• Dawes, J. (2004). Assessing the impact of a very successful price promotion on brand, category and competitor sales, Journal of Product and Brand Management, 13(5), pp.303-314. (2014). Natural ingredients drive growth in cosmetics and toiletries, Euromonitor International. [online] Available at: (accessed 6 April 2015).
  • Euromonitor International. (2014). Baby food in the United Kingdom. [online] Available at: (accessed 8 April 2015).
  • Euromonitor International. (2009). Consumer lifestyles: United Kingdom. [online] Available at: (accessed 12 April 2015).
  • Falk, J. and Benson, L. (2008). The future of beauty, Global Cosmetics Industry. [online] Available at: (accessed 6 April 2015).
  • GCI. (2013). Focus still on men’s care as a growth category for beauty. [online] Available at: (accessed 8 April 2015).
  • Greenwald, A.G., Banaji, M.R., Rudman, L.A., Farnham, S.D., et al. (2002). A unified theory of implicit attitudes, stereotypes, self-esteem and self-concept, Psychological Review, 109(1), pp.3-25.
  • Huybrechts, B. and Reed, D. (2010). Introduction: fair trade in different national contexts, Journal of Business Ethics, 92, pp.147-150.
  • International Benchmarking of the Information Society. (2014). Organic food retailing in the UK: market research report. [online] Available at: (accessed 6 April 2015).
  • Lawson, A. (2013). Grocer Tesco suspends Soil & Seed organic vegetable box scheme after just four months, Retail Week. [online] Available at: (accessed 7 April 2015).
  • Leonard, C. (2011). Global beauty industry trends 2011, Skin Inc. [online] Available at: (accessed 9 April 2015). 
  • Mintel. (2012). Some questions answered in the UK organic food and drink market research. [online] Available at: (accessed 8 April 2015).
  • Organic Monitor. (2013). Research publication: The UK market for natural and organic personal care products. [online] Available at: (accessed 7 April 2015).
  • Patterson, S. (2015). Growth in the organic skin industry. [online] Available at: (accessed 9 April 2015).
  • Payne, J. (2012). Living standards, poverty and inequality in the UK: 2012, Institute for Fiscal Studies.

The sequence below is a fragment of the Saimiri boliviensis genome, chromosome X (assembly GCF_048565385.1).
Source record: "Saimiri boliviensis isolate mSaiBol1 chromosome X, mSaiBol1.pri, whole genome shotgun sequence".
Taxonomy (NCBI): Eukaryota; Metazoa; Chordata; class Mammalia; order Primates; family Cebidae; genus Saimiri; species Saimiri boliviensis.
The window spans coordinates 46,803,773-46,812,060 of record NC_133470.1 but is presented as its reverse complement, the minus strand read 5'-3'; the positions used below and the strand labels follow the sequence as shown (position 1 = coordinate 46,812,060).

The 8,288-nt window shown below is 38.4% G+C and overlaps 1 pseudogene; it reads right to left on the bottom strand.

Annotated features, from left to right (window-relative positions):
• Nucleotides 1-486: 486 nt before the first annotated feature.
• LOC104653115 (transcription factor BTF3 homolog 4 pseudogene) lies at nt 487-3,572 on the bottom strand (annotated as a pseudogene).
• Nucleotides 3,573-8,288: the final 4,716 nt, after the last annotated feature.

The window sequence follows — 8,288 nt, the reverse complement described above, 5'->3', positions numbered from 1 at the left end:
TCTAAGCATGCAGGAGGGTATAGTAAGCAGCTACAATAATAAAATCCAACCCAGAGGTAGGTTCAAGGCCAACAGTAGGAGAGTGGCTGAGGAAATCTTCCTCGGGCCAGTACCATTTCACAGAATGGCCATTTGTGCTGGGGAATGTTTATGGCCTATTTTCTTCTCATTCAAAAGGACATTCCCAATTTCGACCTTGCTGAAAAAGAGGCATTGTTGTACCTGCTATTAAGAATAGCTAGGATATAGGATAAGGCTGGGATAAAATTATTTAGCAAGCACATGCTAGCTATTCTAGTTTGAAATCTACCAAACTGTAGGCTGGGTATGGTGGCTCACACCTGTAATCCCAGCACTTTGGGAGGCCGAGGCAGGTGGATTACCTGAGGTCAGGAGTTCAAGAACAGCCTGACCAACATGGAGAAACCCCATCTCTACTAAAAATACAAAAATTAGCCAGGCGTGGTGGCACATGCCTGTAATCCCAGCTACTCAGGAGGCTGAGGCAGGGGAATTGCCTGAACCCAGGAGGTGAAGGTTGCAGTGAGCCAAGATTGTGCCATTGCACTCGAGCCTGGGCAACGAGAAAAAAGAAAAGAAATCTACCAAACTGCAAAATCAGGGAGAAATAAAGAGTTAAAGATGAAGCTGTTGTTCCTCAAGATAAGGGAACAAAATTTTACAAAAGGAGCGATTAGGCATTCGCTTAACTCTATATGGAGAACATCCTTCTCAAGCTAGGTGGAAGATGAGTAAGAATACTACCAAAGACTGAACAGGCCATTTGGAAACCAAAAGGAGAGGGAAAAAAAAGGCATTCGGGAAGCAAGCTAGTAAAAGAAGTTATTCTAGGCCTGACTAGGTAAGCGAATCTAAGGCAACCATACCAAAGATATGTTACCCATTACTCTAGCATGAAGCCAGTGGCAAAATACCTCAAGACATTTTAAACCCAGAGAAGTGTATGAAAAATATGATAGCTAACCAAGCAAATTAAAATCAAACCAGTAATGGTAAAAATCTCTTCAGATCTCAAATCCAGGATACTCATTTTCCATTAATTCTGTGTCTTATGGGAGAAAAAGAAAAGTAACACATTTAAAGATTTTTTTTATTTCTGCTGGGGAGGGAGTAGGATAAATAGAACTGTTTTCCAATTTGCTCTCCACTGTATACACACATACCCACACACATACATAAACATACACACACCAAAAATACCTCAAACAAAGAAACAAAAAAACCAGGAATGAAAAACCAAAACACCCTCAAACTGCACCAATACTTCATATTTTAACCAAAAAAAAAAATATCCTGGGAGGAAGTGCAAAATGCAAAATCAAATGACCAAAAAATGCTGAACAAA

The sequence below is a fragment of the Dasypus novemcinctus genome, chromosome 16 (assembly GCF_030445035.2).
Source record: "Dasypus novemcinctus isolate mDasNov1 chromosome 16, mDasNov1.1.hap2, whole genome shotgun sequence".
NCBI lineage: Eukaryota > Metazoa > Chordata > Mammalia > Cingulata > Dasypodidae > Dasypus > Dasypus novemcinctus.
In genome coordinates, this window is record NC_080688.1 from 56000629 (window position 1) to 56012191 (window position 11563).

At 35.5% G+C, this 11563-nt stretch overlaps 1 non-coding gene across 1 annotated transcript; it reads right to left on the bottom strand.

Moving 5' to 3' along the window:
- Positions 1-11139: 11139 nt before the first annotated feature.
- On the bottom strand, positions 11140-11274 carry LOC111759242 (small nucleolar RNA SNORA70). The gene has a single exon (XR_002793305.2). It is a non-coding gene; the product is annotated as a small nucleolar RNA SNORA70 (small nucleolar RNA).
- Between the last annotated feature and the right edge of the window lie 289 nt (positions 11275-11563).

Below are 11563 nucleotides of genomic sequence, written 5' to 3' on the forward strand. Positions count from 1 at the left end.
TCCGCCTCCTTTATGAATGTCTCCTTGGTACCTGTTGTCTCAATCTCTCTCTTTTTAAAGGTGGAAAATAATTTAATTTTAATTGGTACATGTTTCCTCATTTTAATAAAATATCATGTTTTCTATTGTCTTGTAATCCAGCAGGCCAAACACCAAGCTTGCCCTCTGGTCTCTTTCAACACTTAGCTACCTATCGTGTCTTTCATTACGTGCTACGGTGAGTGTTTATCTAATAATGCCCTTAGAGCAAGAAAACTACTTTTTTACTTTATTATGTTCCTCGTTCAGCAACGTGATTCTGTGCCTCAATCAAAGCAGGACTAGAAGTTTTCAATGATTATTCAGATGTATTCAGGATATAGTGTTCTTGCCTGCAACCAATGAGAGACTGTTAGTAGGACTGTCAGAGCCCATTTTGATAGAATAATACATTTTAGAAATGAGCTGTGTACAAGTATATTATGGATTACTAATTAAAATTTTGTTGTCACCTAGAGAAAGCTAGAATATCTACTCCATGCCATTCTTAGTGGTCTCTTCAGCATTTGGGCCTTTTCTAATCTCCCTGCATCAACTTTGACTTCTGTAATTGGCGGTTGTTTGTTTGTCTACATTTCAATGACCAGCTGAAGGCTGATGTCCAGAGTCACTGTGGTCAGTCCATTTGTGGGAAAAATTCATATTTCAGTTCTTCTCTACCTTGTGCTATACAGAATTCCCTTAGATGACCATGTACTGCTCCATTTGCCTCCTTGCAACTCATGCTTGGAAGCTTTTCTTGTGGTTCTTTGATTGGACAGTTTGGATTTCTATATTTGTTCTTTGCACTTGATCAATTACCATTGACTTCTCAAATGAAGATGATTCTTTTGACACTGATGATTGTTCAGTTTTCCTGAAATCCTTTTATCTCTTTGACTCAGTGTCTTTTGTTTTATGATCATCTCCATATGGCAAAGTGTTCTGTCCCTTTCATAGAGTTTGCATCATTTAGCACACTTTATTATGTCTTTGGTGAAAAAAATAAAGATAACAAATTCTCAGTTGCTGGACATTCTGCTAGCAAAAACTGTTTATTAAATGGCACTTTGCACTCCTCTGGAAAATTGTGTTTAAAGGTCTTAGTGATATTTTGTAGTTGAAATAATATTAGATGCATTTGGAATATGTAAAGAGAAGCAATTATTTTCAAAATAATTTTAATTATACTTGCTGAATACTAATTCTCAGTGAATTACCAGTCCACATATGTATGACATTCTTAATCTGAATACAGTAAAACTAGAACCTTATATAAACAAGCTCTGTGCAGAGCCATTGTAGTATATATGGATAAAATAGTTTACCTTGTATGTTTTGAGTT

• Pitman, S. (2013). Global market for organic personal care expected to continue rapid growth. [online] Available at: (accessed 8 April 2015).
  • Poulter, S. (2014). We’re reusing our leftovers in frugal UK: more than half of families recycling food because of cost of living squeeze, Daily Mail. [online] Available at: (accessed 10 April 2015).
  • PR Web. (2013). Organic food in the UK industry market report now updated by IBIS World. [online] Available at: (accessed 5 April 2015).
  • Riffiod, A. (2012). The French organic sector continues to expand to meet the food demand for organic products. [online] Available at: (accessed 9 April 2015).
  • Schrader, S. (2012). UK organic food market: are organic food sales slowing in the UK? [online] Available at: (accessed 8 April 2015).
  • Smithers, R. (2014). Organic food and drink sales rise after years of decline, The Guardian. [online] Available at: (accessed 8 April 2015).
  • Statista. (2015). Retail sales of the packaged organic food market in the United Kingdom from 2007 to 2017. [online] Available at: (accessed 8 April 2015).
  • Statista. (2015). Value of organic market sales in the United Kingdom from 2011 to 2014, by retail channel. [online] Available at: (accessed 7 April 2015).
  • The Ranger. (2009). It’s chic to be frugal. [online] Available at: (accessed 8 April 2015).
  • Thompson, C.J and Balli, G. (2007). Enchanting ethical consumerism: the case of community supported agriculture, Journal of Consumer Culture, 7(3), pp.275-303.
  • Wallop, H. (2012). Organic food’s salad days are over, The Telegraph. [online] Available at: (accessed 7 April 2015).

Related Content